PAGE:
Posts Tagged 'Islington'

Asa Butterfield: star of the Boy in the Striped Pyjamas

Sitting across the sofa from Asa Butterfield it is hard not to feel very young. The 11-year-old star has the uncanny ability, common to so many pre-pubescent boys, of reducing me to my gawky teenage self.

asa-butterfield“So what do you want to ask?” he says, fixing me with his blue eyes. His blithe unawareness as to why I want to talk to him makes every question seem trivial.

We are sitting in the basement kitchen of his home in Islington, north London, while his Mum, slightly confusingly called Jake, cooks dinner. In this homely setting it is hard to imagine him as Bruno, his character in The Boy in the Striped Pyjamas, staring through the barbed wire fence into the horror of a Nazi concentration camp.

But Asa is a born actor. Listening to him describe acting in a film about the holocaust, it is hard to believe that director Mark Herman chose him for the part because of his innocence to the subject matter.

“The last scene was horrible; I almost threw up,” he says. “It felt like I was going through it, though nowhere near as bad.” But the role has brought him fame, two nominations for a British Film Award and a London Critics Circle Film Award.

This part is the latest in a long string of parts that would make many grown actors turn green with envy. Asa has been acting since the tender age of seven at the Islington-based Young Actors Theatre, where he got his first part in the 2006 television drama After Thomas, followed by the 2007 children’s comedy Son of Rambow.

He begins work on his next film, The Kid, a true-life story of desecrated childhood, next month. In it, he plays a young boy who suffers terrible abuse at the hands of his mother. “It’s sort of horrific. I’m abused really badly. My mum beats me until she’s too tired to carry on. She breaks my hand in a mangler,” he says earnestly.

I say it must be hard to act in a scene like that and his previous scorn returns: “Well I haven’t done it yet, so we’ll have to see.”

But, as for many child stars before him, Asa has had second thoughts. In an interview with The Times he said that he did not want continue his career on the silver screen. He says it was because of missing his friends and family, who he did not see for the three-months of filming.

But now that he is back at school in Stoke Newington, he has changed his mind: “Seeing as I’ve had loads of press now – well, not that much – and some nominations, I reckon I probably want to be an actor now.”

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Job Centre blues

The Job Centre on Barnsbury Road presents a bleak prospect. Inside the packed reception, an air of resigned despair clouds the room that no amount of neon lighting or brightly-coloured wall designs can dispel.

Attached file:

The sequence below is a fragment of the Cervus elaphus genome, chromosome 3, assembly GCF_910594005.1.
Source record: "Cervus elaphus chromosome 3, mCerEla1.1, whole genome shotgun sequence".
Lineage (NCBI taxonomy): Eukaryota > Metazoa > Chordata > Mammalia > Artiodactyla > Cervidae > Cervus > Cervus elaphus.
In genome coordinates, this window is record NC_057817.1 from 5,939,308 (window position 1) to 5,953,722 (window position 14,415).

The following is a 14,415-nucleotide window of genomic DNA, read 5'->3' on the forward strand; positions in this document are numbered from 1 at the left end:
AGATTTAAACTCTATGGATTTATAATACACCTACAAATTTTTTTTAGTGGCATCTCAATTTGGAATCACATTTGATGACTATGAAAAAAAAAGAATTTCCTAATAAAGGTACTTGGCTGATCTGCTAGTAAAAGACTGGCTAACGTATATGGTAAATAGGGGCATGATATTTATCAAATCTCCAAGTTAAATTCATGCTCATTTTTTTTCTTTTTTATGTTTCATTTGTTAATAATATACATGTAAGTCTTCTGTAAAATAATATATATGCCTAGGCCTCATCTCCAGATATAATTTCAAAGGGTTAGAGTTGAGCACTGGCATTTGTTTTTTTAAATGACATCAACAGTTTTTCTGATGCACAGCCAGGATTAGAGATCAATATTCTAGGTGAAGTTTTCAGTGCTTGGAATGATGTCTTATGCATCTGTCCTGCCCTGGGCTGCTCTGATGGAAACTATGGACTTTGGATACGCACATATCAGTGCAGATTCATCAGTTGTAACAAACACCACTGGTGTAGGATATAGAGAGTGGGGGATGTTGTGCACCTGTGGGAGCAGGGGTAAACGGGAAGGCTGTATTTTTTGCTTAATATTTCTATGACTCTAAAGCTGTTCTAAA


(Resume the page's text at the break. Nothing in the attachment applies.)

Set back on a small side street off the Barnsbury Road, the Barnsbury Job Centre Plus stands like a testament to ‘Broken Britain’; outside, teenagers in hoods skulk around, smoking and shouting. Ironically, cutbacks forced the other Job Centre on Upper Street to close last year. PD*26001897

Islington has been hit hard by the downturn in the job market. Job Centre figures show that there were nearly 1,500 redundancies in the borough at the end of last year – 20 per cent of the London total. The number of vacancies on offer is at its lowest level since records began in 2001, according to the Office of National Statistics, offering the unemployed little hope for the future.

Ben White, 32, from Barnsbury, used to work as a manager in a local accountancy firm. Six weeks ago he was made redundant due to severe cutbacks and he has been unable to find a suitable job since. He stares at the floor, sucking hard on his cigarette. “There’s just nothing decent out there,” he says adamantly.

“I used to make a good salary and enjoy my job. In there [the Job Centre] there’s nothing but shit.”

A trawl of the Job Centre computer system confirms his claim. Of the 2,957 jobs advertised in the local area, the majority offer between £7 and £9 an hour and at least a third bear the grim maxim “exceeds the national minimum wage”, the legal pay requirement of £5.73 an hour for workers aged over 22. Even these vacancies at the bottom of the pay scale require extensive expertise.

An advertisement for a council PA not only demands that the applicant “MUST have relevant experience in the public sector”, but also shorthand, advanced IT skills and audio typing. Another for a Construction Design Manager, which promises to pay only “above the minimum wage”, requires a degree in engineering or equivalent, a mandatory four years at university.

At the higher end of the scale, there were a few vacancies for plumbers and electricians, although the hourly wages on offer were between £10 and £15 an hour, a tenth of the £100 plus an hour wages offered a year ago. The future looks bleak, even for those with essential skills. Unemployment in Islington rose by 0.5 per cent above the national average at the end of last year to 6.6 per cent, aggravating an area already divided by wealth.

Bridget Fox, a local Liberal Democrat campaigner, warns that this trend could have long-term effects. “One of the biggest challenges is the growing social exclusion of some young people,” she says. “The longer they stay out of work, the less suited to and able to cope with work/hold down a job they may become.”

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May 2020